Interim Dallas City Manager Kim Tolbert frequently travels on taxpayers’ dime yet rarely on what could be strictly considered City business.

Tolbert’s trips have almost always involved diversity, equity, and inclusion (DEI) conferences, as documents obtained by The Dallas Express suggest.

The documentation shows that Tolbert took a multi-day trek to the National League of Congressional Cities (NLC) conference while accompanying the Dallas City Council on a trip to Washington, D.C.

The conference itinerary lists events titled “Race, Equity, And Leadership (R.E.A.L.) Council Meeting” and “Women In Municipal Government Board Meeting,” among other similarly themed sessions. There was also a “Celebrate Diversity Breakfast” and “LGBTQ+LO Membership Meeting,” to name a few others.

While some events are indisputably relevant to serious municipal governance issues, like a workshop on getting federal taxpayer grants for local projects, many others appear to lean more toward political pow-wows, like the “Racial Equity for Municipal Leaders” session.

Some events, like the “Immigration Roundtable,” were listed as “invite only,” and documents do not show whether Tolbert received one. Moreover, DX was not provided a record of which events Tolbert attended. All that is known is that registration for this series of meetings costs around $800.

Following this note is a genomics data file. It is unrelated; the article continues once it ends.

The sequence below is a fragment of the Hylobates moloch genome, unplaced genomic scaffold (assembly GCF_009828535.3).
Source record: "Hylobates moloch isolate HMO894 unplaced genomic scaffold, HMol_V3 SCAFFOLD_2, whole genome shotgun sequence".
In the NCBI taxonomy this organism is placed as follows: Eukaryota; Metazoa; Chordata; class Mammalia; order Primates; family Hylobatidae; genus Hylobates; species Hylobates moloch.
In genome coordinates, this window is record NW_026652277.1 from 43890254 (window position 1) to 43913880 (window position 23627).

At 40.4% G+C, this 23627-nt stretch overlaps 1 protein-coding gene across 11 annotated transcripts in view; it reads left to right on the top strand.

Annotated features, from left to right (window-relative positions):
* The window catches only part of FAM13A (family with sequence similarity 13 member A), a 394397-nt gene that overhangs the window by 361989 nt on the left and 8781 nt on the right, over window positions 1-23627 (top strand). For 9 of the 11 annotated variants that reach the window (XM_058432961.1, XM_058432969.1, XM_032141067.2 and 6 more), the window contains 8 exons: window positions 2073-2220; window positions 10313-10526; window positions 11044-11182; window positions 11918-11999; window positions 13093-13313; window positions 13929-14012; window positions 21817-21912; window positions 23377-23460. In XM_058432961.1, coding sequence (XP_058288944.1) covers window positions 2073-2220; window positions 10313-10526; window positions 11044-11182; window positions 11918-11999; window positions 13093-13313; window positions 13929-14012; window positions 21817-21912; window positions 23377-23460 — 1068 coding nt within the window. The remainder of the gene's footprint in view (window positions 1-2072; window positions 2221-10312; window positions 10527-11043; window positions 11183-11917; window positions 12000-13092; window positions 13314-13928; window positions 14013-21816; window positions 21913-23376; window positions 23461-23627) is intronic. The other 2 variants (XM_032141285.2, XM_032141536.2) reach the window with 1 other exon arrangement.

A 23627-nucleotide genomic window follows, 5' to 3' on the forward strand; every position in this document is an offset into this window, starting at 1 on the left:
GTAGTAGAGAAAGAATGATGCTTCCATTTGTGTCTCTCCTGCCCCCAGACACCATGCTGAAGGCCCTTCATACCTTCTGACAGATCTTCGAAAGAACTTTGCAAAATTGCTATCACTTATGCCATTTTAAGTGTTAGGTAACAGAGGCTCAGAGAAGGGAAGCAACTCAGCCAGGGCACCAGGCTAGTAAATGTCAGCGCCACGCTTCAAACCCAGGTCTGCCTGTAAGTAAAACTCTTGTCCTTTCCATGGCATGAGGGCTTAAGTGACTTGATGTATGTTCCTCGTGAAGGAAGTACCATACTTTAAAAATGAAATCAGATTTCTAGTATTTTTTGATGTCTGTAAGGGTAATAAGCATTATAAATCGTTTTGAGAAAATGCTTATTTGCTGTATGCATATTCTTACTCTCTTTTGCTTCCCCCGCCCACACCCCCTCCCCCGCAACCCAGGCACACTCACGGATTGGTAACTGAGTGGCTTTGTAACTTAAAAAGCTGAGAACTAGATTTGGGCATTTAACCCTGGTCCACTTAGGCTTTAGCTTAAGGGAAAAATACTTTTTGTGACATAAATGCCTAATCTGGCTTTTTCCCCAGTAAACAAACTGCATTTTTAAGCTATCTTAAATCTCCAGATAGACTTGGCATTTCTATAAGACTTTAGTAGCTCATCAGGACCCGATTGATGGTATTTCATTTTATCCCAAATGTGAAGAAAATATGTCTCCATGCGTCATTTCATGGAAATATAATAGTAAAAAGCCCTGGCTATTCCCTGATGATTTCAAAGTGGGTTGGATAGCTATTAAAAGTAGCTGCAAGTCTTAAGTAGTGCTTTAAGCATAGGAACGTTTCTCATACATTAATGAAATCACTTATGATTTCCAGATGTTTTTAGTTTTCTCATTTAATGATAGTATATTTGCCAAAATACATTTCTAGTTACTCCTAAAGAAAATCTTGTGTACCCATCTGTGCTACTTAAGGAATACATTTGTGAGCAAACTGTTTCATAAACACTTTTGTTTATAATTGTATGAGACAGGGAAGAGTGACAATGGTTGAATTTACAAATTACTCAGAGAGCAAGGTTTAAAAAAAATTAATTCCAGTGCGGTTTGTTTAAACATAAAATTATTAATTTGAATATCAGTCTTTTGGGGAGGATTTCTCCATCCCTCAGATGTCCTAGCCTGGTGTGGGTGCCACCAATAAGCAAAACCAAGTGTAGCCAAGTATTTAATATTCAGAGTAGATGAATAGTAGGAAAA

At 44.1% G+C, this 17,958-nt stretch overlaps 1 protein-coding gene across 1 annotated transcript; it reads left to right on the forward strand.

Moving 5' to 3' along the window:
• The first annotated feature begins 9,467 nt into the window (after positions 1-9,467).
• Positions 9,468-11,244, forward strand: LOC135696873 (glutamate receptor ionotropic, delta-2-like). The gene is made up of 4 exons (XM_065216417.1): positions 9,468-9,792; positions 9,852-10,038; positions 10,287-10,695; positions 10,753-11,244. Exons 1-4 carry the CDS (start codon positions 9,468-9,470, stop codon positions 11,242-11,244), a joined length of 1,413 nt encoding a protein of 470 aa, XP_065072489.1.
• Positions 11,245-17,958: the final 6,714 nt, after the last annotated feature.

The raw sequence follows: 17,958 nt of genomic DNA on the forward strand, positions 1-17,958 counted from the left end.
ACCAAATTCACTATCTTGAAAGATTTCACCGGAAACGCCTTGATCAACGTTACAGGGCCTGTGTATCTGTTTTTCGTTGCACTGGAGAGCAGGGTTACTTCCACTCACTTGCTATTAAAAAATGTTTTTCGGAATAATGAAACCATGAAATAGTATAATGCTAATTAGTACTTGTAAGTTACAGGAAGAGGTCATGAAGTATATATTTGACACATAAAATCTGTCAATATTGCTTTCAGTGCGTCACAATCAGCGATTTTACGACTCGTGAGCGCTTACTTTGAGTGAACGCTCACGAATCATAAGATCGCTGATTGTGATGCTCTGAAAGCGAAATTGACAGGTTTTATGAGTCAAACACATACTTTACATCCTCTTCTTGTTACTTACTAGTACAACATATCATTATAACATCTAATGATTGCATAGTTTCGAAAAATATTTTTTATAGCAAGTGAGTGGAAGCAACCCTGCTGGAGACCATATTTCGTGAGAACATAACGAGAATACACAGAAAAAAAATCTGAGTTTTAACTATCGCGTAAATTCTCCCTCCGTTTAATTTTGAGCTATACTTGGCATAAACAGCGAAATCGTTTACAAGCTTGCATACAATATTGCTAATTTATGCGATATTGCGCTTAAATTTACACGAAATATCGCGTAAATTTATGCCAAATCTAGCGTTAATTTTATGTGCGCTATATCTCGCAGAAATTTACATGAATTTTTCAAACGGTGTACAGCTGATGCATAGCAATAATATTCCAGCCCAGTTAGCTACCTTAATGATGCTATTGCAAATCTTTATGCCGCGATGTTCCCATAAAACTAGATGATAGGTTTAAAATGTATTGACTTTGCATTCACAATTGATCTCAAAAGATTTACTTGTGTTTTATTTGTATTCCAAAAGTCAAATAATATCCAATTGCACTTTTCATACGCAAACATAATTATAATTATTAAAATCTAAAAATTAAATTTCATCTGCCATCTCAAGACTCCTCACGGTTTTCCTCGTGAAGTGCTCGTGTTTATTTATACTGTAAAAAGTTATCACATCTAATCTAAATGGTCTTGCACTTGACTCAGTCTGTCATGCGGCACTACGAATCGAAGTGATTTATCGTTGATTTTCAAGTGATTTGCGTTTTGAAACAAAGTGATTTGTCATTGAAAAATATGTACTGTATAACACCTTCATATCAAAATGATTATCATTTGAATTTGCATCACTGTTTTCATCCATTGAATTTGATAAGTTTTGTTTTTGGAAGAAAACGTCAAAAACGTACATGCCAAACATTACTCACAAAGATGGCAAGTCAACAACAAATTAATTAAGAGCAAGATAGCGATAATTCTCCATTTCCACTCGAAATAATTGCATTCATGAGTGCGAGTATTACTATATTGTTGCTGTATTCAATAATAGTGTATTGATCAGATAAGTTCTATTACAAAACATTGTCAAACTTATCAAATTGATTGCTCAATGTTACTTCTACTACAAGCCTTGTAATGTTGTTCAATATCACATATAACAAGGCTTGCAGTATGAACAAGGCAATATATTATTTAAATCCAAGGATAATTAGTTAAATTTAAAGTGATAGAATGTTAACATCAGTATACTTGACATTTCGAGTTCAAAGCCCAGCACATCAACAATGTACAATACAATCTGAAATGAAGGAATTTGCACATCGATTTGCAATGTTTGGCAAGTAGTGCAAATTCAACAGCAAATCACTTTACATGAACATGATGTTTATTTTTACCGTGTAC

Meanwhile, Tolbert’s hotel expenses were $2,500. This cost was well above the General Service Administration recommended rate for Washington, D.C., in March 2024 and required special authorization from Tolbert’s predecessor and then-superior former City Manager T.C. Broadnax.

In explaining his authorization of the expense, Broadnax noted that Tolbert “was asked” to attend the NLC conference, although he did not specify by whom. He then claimed that by the time the decision was made for her to attend, registration for group rates had closed, and surrounding hotels had booked up.

“As a result, The Westin Washington, D.C. City Center hotel was identified as still available, cost-effective, and provided feasible walking distance or driving distance to the conference,” Broadnax wrote.

The expense, which was substantially higher than other trips to metropolitan areas Tolbert took in the more than 300 pages of travel documents DX obtained, raises questions about whether the taxpayer money would have been better spent on attending other events.

For instance, around that same time, the 2024 Most Significant Infrastructure Projects Summit was held in New York City, which focused on how local infrastructure projects can spur business growth.

In 2023, Dallas citizens rated infrastructure as the fourth most pressing issue facing the city, with only 18% saying they were satisfied with the state of public infrastructure.

Tolbert was contacted for comment as part of the production of this story but did not respond by the time of publication.

This travel expense is the second instance of Tolbert incurring unusually high expenses while traveling to events of arguable relevance to local governance on taxpayers’ dime.

When she was deputy city manager last year, Tolbert flew first class to a feminist conference and another event with a substantial amount of DEI-related activities, a recent DX investigation revealed. This spurt of jet-setting cost Dallas taxpayers over $5,000.